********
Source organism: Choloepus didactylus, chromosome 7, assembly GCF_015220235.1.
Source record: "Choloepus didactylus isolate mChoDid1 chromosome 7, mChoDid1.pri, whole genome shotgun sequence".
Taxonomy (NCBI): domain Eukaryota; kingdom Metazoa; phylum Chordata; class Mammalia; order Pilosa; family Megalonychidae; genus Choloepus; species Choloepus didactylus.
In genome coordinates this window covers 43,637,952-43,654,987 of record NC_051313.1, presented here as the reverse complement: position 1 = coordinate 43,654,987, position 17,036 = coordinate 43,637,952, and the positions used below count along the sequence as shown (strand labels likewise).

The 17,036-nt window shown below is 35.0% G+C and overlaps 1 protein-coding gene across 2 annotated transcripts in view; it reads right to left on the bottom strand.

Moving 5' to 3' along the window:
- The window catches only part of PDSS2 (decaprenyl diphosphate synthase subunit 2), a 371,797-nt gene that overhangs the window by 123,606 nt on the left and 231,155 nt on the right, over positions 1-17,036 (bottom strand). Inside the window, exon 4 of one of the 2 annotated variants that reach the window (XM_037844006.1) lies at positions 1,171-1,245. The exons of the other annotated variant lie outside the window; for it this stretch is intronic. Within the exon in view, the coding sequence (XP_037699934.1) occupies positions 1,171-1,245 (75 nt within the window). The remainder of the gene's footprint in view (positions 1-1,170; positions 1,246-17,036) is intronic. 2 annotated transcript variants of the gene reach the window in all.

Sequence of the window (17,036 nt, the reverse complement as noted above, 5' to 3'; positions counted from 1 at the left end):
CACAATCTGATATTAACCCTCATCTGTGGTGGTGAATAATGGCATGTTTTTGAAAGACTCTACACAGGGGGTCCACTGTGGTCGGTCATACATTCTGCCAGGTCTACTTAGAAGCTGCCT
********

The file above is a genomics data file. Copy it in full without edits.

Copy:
Source organism: Choloepus didactylus, chromosome 7, assembly GCF_015220235.1.
Source record: "Choloepus didactylus isolate mChoDid1 chromosome 7, mChoDid1.pri, whole genome shotgun sequence".
Taxonomy (NCBI): domain Eukaryota; kingdom Metazoa; phylum Chordata; class Mammalia; order Pilosa; family Megalonychidae; genus Choloepus; species Choloepus didactylus.
In genome coordinates this window covers 43,637,952-43,654,987 of record NC_051313.1, presented here as the reverse complement: position 1 = coordinate 43,654,987, position 17,036 = coordinate 43,637,952, and the positions used below count along the sequence as shown (strand labels likewise).

The 17,036-nt window shown below is 35.0% G+C and overlaps 1 protein-coding gene across 2 annotated transcripts in view; it reads right to left on the bottom strand.

Moving 5' to 3' along the window:
- The window catches only part of PDSS2 (decaprenyl diphosphate synthase subunit 2), a 371,797-nt gene that overhangs the window by 123,606 nt on the left and 231,155 nt on the right, over positions 1-17,036 (bottom strand). Inside the window, exon 4 of one of the 2 annotated variants that reach the window (XM_037844006.1) lies at positions 1,171-1,245. The exons of the other annotated variant lie outside the window; for it this stretch is intronic. Within the exon in view, the coding sequence (XP_037699934.1) occupies positions 1,171-1,245 (75 nt within the window). The remainder of the gene's footprint in view (positions 1-1,170; positions 1,246-17,036) is intronic. 2 annotated transcript variants of the gene reach the window in all.

Sequence of the window (17,036 nt, the reverse complement as noted above, 5' to 3'; positions counted from 1 at the left end):
CACAATCTGATATTAACCCTCATCTGTGGTGGTGAATAATGGCATGTTTTTGAAAGACTCTACACAGGGGGTCCACTGTGGTCGGTCATACATTCTGCCAGGTCTACTTAGAAGCTGCCT